KELLY MCEVERS, HOST:
The Iraqi Air Force posted dramatic video online today that appears to show an attack on ISIS. The country's military says that along with the U.S.-led coalition, it has destroyed hundreds of ISIS vehicles and killed many fighters in the last few days. NPR's Alice Fordham joins us to talk about this from Beirut. Hello.
ALICE FORDHAM, BYLINE: Hi, Kelly.
MCEVERS: So why is this video getting so much attention?
FORDHAM: Well, it's very striking. It's been shot from a plane, and it shows a whole convoy of vehicles being hit there like a row of smoking dots along what looks like a desert road. And the video was shot late Tuesday night. The Air Force says this is a convoy in an area close to the city of Fallujah, really not too far away from Baghdad, as you know. And it's one of several ISIS convoys hit over the last three days.
The U.S.-led coalition, as you said, have also been involved in these strikes. They say they took out about 55 vehicles on Tuesday night and 120 yesterday. We haven't seen any confirmation from ISIS yet, but it's certainly true that until recently, they had a big presence in this province, in Anbar Province, and that they have been on the run lately.
MCEVERS: All right, so these vehicles in this convoy that were shot in this video, where are they going?
FORDHAM: The city of Fallujah was recently lost. And the Iraqi Security Forces and their allies went in and took it back from ISIS. And it seems like from what the Iraqi Security Forces are saying, the ISIS fighters were trying to proceed along the Euphrates River Valley all the way into Syria where ISIS still hold a lot of territory. This is a real time of triumph for Iraqis.
Military commanders and the prime minister have been celebrating in Fallujah this week, even though there are still tens of thousands of people from Fallujah displaced, stuck in the desert nearby in inadequate camps. It's not clear when they'll be able to go home. And the provincial capital Ramadi, which was retaken six months ago, much of that still has explosives, it has mines.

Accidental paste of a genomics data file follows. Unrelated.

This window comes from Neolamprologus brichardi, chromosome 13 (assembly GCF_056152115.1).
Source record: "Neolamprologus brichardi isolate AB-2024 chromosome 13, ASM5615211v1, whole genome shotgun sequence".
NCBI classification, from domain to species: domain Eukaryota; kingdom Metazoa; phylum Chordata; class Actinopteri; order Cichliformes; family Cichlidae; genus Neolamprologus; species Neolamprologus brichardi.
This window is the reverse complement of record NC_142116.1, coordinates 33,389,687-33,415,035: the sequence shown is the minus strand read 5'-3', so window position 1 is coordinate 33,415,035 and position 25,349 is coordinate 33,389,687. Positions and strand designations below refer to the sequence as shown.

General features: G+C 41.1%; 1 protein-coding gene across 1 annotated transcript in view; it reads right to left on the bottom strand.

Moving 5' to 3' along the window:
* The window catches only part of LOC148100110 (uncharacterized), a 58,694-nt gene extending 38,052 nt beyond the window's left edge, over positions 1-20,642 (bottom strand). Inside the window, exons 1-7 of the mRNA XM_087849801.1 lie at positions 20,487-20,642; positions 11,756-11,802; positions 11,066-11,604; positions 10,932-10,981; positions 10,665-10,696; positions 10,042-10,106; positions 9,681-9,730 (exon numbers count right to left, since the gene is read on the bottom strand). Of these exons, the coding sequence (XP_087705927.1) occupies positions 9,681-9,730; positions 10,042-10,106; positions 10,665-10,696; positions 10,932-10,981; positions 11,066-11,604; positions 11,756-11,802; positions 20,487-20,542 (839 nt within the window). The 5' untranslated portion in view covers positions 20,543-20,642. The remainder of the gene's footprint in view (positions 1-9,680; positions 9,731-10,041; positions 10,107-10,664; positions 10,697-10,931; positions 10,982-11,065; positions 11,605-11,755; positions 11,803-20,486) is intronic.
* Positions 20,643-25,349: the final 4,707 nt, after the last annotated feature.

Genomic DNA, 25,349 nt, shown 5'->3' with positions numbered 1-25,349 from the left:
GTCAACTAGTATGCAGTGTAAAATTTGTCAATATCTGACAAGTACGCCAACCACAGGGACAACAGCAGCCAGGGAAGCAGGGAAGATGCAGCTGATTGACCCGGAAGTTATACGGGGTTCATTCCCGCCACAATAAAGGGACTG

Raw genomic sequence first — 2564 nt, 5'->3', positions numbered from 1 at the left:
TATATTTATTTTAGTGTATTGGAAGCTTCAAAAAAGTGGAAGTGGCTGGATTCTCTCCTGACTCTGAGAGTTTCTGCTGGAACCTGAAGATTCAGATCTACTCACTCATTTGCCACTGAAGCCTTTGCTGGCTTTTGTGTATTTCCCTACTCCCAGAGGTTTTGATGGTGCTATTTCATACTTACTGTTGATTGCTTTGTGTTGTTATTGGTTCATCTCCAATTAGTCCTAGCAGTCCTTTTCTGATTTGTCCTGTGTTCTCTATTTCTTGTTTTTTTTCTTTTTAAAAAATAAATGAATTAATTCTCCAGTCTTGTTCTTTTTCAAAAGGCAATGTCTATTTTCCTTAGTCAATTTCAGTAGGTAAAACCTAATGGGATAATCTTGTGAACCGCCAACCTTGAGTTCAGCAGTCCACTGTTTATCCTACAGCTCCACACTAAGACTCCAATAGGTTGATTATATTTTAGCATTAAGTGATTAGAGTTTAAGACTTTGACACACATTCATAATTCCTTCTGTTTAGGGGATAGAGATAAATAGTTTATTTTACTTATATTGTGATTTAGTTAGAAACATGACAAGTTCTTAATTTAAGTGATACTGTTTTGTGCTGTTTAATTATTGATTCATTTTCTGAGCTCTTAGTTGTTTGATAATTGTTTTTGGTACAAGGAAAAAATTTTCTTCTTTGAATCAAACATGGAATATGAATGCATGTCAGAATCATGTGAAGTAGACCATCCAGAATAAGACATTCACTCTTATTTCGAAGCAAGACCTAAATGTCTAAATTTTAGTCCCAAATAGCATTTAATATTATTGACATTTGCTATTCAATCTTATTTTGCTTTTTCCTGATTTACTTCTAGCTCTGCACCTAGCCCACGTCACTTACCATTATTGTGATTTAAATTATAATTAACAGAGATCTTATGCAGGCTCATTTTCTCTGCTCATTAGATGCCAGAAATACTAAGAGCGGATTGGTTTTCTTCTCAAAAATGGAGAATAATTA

And that's not really fit for people to go back to either.
MCEVERS: So is this a big win for the Iraqi military?
FORDHAM: Yeah, well, the Iraqi Security Forces and their allies are definitely making progress. The retaking of Fallujah happened relatively quickly, something in the region of five weeks. And reports indicate that the destruction in the city is nothing like as bad as the destruction in the provincial capital Ramadi were very widely damaged in the fighting.
But it's worth noting that it was two years ago this week that ISIS leader Abu Bakr al-Baghdadi announced what he called the caliphate in the largest mosque in the big city of Mosul further north in Iraq. We haven't heard from Abu Bakr al-Baghdadi recently, but ISIS does still hold Mosul. And there's maybe more than five times as many people live there as lived in Fallujah.
And it's also maybe worth thinking about the fact that Iraq still doesn't really have a stable political structure to replace ISIS in these areas. There's still something of a political vacuum, which has really slowed down things like reconstruction and reconciliation projects.
MCEVERS: That's NPR's Alice Fordham. Thank you.
FORDHAM: Thanks for having me.
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